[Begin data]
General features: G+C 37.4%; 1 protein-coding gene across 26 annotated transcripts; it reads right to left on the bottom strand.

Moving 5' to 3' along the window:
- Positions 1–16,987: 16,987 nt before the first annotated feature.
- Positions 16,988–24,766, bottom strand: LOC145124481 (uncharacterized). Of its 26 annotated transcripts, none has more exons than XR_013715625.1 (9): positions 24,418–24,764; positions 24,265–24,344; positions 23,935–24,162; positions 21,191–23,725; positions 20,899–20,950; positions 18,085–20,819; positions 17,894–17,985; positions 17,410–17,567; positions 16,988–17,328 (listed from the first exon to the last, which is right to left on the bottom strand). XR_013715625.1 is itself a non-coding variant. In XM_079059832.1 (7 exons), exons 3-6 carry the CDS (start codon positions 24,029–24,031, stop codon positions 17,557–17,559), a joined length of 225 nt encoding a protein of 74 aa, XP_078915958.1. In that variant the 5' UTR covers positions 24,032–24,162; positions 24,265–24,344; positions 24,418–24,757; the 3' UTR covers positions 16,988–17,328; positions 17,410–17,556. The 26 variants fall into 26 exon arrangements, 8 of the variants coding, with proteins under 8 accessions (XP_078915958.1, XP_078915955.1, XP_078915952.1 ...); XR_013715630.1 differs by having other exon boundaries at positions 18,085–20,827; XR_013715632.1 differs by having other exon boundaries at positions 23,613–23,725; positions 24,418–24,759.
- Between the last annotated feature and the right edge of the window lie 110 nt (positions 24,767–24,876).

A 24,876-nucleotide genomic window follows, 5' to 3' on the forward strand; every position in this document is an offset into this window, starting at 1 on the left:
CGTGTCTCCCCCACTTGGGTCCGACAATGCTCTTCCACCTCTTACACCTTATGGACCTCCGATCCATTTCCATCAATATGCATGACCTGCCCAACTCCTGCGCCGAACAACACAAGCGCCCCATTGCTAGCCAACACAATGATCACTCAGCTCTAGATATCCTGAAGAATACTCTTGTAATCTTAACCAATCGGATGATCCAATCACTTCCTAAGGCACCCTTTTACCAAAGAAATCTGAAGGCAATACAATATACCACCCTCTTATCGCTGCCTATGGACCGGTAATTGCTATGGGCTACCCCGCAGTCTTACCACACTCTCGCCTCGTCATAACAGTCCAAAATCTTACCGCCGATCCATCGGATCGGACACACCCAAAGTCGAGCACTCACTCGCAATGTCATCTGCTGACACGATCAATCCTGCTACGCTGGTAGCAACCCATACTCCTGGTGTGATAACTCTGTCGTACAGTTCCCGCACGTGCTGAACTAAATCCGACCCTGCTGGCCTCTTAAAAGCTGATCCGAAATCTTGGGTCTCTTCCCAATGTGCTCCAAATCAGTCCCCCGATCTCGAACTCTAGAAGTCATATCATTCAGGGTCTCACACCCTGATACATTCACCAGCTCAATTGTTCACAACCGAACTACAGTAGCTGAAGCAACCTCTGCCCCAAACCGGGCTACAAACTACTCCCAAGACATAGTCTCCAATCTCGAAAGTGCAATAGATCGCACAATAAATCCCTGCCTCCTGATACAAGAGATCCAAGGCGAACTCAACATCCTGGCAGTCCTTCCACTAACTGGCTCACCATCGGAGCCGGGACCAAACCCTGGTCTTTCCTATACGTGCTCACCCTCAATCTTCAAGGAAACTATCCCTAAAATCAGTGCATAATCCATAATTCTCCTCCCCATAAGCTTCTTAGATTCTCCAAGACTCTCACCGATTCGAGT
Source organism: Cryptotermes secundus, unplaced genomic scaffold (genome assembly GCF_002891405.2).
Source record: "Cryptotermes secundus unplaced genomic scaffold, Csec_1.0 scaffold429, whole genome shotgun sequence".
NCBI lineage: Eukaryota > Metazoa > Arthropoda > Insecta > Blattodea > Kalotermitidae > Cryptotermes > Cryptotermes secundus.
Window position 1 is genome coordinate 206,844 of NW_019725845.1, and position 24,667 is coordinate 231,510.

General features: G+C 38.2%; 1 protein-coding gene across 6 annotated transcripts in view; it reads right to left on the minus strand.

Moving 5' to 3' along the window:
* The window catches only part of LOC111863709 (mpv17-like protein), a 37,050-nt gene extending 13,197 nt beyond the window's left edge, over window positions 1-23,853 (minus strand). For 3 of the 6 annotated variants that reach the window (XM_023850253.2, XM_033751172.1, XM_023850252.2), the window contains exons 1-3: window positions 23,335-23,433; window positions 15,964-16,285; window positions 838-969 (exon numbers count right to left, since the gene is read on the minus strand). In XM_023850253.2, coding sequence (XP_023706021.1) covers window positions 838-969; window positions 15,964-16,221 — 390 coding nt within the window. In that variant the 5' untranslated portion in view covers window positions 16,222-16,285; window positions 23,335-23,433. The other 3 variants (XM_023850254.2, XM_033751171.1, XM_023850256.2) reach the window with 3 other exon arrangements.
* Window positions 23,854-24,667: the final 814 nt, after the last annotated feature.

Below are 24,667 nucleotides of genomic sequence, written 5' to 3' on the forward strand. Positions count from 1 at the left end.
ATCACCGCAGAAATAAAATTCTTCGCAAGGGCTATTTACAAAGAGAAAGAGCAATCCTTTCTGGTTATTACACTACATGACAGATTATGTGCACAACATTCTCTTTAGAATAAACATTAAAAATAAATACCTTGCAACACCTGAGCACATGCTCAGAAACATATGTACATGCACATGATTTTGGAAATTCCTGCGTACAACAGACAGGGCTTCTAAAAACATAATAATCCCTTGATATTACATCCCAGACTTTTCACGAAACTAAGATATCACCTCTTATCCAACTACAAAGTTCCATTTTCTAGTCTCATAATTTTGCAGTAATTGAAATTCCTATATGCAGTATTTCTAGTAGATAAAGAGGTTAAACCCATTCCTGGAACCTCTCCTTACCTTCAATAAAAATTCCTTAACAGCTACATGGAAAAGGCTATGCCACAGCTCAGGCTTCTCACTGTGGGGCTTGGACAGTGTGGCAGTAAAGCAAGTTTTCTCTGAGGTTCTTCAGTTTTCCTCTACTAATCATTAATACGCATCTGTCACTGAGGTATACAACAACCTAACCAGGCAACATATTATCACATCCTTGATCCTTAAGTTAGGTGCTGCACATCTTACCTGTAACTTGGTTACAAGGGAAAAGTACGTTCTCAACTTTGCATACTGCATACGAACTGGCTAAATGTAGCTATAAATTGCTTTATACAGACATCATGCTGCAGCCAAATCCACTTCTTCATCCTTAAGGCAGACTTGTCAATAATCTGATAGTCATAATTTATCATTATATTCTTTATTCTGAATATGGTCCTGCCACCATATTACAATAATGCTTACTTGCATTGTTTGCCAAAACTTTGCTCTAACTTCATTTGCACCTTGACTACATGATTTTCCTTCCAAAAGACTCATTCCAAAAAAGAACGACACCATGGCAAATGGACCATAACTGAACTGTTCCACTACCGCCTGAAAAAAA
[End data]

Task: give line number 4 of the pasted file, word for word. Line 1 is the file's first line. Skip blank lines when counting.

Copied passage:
- Positions 16,988–24,766, bottom strand: LOC145124481 (uncharacterized). Of its 26 annotated transcripts, none has more exons than XR_013715625.1 (9): positions 24,418–24,764; positions 24,265–24,344; positions 23,935–24,162; positions 21,191–23,725; positions 20,899–20,950; positions 18,085–20,819; positions 17,894–17,985; positions 17,410–17,567; positions 16,988–17,328 (listed from the first exon to the last, which is right to left on the bottom strand). XR_013715625.1 is itself a non-coding variant. In XM_079059832.1 (7 exons), exons 3-6 carry the CDS (start codon positions 24,029–24,031, stop codon positions 17,557–17,559), a joined length of 225 nt encoding a protein of 74 aa, XP_078915958.1. In that variant the 5' UTR covers positions 24,032–24,162; positions 24,265–24,344; positions 24,418–24,757; the 3' UTR covers positions 16,988–17,328; positions 17,410–17,556. The 26 variants fall into 26 exon arrangements, 8 of the variants coding, with proteins under 8 accessions (XP_078915958.1, XP_078915955.1, XP_078915952.1 ...); XR_013715630.1 differs by having other exon boundaries at positions 18,085–20,827; XR_013715632.1 differs by having other exon boundaries at positions 23,613–23,725; positions 24,418–24,759.